Graham E. Fuller is a senior political scientist at RAND. Ian O. Lesser is a member of the International Policy Department at RAND.


Reviews 2

Choice Review

Fundamentalist Islam has been a growing presence in the Muslim world for a quarter century, but only in the past year or two has it become a distinct policy issue for Americans. Although many scholars and journalists have written books on fundamentalist Islam, A Sense of Siege may well be the first full-length study of relations between the West and the Muslim world. It offers the excitement and the flaws characteristic of such initial efforts. Fuller and Lesser take up a wide range of policy-related issues and handle them with knowledge and sophistication. For example, they note that though fundamentalists have no basic hostility to the free market, "... the Islamists will face immense pressure to adopt a populist set of policies." Less impressive, the authors adopt a position of moral relativism on the matter of troubled ties between the West and the Muslim world ("no one side is more right then the other."). Worse yet, they urge Americans to see the fundamentalists not as power-hungry ideologues but as spokesmen for legitimate grievances; this leads them to advise in favor of a soft policy toward fundamentalism. Agree with them or not, however, Fuller and Lesser have done much to advance the debate with this insightful volume. Upper-division undergraduate. D. Pipes; Middle East Forum


Choice Review

Fundamentalist Islam has been a growing presence in the Muslim world for a quarter century, but only in the past year or two has it become a distinct policy issue for Americans. Although many scholars and journalists have written books on fundamentalist Islam, A Sense of Siege may well be the first full-length study of relations between the West and the Muslim world. It offers the excitement and the flaws characteristic of such initial efforts. Fuller and Lesser take up a wide range of policy-related issues and handle them with knowledge and sophistication. For example, they note that though fundamentalists have no basic hostility to the free market, "... the Islamists will face immense pressure to adopt a populist set of policies." Less impressive, the authors adopt a position of moral relativism on the matter of troubled ties between the West and the Muslim world ("no one side is more right then the other."). Worse yet, they urge Americans to see the fundamentalists not as power-hungry ideologues but as spokesmen for legitimate grievances; this leads them to advise in favor of a soft policy toward fundamentalism. Agree with them or not, however, Fuller and Lesser have done much to advance the debate with this insightful volume. Upper-division undergraduate.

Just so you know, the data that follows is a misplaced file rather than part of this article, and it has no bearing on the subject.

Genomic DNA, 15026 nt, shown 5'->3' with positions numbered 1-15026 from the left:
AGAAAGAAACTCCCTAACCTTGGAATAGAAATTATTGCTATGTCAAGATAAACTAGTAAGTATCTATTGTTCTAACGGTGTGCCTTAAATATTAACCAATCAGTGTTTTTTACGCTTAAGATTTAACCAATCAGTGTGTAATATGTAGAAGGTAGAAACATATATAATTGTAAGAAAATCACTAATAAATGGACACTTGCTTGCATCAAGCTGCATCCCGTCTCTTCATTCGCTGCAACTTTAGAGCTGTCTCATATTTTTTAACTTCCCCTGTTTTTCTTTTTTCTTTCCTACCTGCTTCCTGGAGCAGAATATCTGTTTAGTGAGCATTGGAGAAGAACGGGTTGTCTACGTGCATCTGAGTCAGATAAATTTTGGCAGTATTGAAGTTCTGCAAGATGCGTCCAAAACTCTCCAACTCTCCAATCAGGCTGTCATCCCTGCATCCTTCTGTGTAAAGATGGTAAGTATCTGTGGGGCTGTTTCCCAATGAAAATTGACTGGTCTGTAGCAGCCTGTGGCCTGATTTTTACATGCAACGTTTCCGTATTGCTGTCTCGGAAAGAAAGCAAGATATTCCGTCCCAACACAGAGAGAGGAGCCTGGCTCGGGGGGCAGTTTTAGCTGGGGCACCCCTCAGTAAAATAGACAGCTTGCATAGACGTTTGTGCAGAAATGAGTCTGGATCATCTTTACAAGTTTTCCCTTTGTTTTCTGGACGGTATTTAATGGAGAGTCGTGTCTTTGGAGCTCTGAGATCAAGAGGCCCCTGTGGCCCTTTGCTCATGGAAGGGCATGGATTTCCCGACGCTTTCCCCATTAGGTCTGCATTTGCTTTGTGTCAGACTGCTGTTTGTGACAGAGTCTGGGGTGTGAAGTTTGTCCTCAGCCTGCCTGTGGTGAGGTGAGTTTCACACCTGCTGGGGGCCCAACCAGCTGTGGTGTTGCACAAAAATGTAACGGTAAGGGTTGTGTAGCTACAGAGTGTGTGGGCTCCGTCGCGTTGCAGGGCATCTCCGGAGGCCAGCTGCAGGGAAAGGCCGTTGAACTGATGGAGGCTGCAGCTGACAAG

Table of Contents

Prefacep. ix
1 Introductionp. 1
Notesp. 12
2 Western Historical Perceptions Of Islam And Their Geopolitical Legacyp. 13
Notesp. 23
3 The Muslim Historical And Psychological Perception Of The Westp. 27
Notesp. 45
4 Contemporary Dilemmas Posed To The West By The Islamic Worldp. 47
Notesp. 74
5 Contemporary Dilemmas Posed To The Islamic World By The Westp. 81
Notesp. 95
6 The Religious Dimensionp. 99
Notesp. 107
7 Solidarity And Coexistencep. 109
Notesp. 134
8 The Geopolitical Dimensionp. 137
Notesp. 149
9 The Strategic Dimensionp. 151
Notesp. 161
10 Conclusionsp. 163
Selected Bibliographyp. 175
About the Authorsp. 181
About the Bookp. 182
Indexp. 183